Readers of Confessions of a Cart Jockey know about a series of posts entitled A Funny Thing Happened Logging on to the Forum. This is something else that happened on a forum, but it comes with a certain dilemma.
I posted a question about whether or not people would get a certain reference that I have made in a story I’m writing. The story, by the way, is titled The Road Less Traveled, and it is an urban fantasy about a town that exists in a pocket universe.
The question was related to a particular plot item that is responsible for the existence of the pocket universe. I referred to the item as an “element”.
Whoa Nelly, did that cause a stir.
Most people who replied, replied specifically to my question about the reference and told me if they got it, did it make them groan, or if they responded they kept their reply within the scope of Easter Eggs and inside jokes.
But a larger number of people focused on my use of the word “element” in relation to the rock. They’re thinking, “periodic table”, I’m thinking, “Earth, Air, Water, Fire, Leelu”. But oh no, the scientifically minded had to respond with their atomic numbers and they had to chime in with, “There are no undiscovered elements”.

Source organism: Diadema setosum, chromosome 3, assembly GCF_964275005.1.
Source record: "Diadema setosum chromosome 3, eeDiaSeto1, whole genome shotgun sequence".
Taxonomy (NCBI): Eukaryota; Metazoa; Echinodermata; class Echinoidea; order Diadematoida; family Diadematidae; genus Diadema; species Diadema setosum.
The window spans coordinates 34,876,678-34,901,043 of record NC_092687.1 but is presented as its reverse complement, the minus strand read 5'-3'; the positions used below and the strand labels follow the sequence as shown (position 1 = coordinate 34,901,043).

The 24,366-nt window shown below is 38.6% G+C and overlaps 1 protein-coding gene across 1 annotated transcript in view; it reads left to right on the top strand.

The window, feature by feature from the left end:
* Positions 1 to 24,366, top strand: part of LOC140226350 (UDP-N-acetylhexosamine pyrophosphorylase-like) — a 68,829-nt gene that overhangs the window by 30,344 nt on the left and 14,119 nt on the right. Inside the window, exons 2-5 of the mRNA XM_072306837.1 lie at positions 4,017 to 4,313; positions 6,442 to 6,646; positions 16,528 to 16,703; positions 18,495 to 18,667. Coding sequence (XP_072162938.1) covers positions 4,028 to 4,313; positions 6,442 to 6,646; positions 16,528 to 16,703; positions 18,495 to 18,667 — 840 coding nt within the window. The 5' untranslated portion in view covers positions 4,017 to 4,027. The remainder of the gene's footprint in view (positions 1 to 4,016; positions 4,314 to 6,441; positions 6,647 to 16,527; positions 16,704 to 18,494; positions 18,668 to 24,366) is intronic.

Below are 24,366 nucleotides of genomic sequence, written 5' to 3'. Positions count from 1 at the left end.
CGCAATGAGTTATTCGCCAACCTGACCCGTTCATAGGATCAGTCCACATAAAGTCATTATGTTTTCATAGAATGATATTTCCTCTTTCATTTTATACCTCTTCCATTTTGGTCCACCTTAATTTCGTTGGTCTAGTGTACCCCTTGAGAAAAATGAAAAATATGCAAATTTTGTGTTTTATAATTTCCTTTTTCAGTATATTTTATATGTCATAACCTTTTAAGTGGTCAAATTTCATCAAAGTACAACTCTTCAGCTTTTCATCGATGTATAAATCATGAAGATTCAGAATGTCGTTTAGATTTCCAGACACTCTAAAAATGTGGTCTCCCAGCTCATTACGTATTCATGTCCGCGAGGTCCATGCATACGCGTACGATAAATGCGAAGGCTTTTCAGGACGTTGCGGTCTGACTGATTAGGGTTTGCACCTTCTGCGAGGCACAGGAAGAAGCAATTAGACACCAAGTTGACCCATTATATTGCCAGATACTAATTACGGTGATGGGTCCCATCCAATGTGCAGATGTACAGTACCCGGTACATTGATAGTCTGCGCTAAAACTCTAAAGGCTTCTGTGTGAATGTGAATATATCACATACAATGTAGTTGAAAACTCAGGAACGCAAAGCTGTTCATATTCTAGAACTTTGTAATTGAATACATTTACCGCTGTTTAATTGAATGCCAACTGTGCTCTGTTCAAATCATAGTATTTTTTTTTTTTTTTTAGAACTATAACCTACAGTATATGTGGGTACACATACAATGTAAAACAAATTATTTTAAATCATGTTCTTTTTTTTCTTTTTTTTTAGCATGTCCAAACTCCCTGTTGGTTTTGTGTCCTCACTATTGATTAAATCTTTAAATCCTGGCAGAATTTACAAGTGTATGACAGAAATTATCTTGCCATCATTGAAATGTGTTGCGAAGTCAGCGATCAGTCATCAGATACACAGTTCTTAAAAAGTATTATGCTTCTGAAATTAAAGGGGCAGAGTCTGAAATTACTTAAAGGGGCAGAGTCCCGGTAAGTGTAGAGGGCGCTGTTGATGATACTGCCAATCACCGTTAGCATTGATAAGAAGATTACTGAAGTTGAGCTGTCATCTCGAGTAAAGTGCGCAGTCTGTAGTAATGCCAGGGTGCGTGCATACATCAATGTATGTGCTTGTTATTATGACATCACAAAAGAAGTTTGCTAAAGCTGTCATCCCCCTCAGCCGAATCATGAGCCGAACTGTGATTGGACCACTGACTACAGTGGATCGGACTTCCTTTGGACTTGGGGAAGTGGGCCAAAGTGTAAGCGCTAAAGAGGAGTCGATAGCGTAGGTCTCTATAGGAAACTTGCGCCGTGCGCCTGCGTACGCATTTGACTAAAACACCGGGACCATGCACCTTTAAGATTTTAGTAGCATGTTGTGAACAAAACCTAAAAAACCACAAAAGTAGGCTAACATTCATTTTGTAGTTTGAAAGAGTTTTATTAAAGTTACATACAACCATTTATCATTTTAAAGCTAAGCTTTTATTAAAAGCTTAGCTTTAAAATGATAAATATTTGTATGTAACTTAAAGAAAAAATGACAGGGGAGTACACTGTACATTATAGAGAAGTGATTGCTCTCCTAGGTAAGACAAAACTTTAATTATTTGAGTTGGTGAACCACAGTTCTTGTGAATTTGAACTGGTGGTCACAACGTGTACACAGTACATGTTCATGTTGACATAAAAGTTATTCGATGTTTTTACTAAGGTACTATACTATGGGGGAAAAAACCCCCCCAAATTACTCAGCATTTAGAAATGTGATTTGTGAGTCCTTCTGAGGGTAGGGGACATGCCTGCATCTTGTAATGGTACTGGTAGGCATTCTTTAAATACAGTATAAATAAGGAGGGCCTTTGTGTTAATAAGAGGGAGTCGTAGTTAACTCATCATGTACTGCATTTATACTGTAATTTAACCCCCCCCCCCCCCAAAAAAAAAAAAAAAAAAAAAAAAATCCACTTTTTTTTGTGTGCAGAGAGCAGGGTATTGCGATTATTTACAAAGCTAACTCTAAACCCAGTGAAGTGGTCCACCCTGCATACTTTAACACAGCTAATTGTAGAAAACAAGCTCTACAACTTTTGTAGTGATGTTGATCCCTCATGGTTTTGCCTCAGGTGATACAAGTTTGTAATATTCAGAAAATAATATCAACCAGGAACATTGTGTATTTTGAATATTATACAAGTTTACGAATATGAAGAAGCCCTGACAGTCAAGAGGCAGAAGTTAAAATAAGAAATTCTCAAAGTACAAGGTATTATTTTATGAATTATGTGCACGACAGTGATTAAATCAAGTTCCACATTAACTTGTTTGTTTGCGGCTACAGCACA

Sometimes I won’t understand where the confusion is coming from until several hours, or days later. There’s also the caveat of not wanting to discourage people from responding to questions that I have posted. Similarly, I have often replied to a poster who asked a completely different question to the one I was answering, so I can’t say I’m innocent in all of this.
As a call out to my readers and fellow writers, I would hope that when you are offering someone the help they ask, that you focus entirely on the question they have asked. It’s too easy to imagine that we know what they truly want to ask, but we’re not omniscient. Sometimes it’s nice if we check our egos and focus on the task at hand, because just like I don’t want to discourage people from responding to my queries, I also don’t want to discourage people from trying to get the right amount of help on their own projects.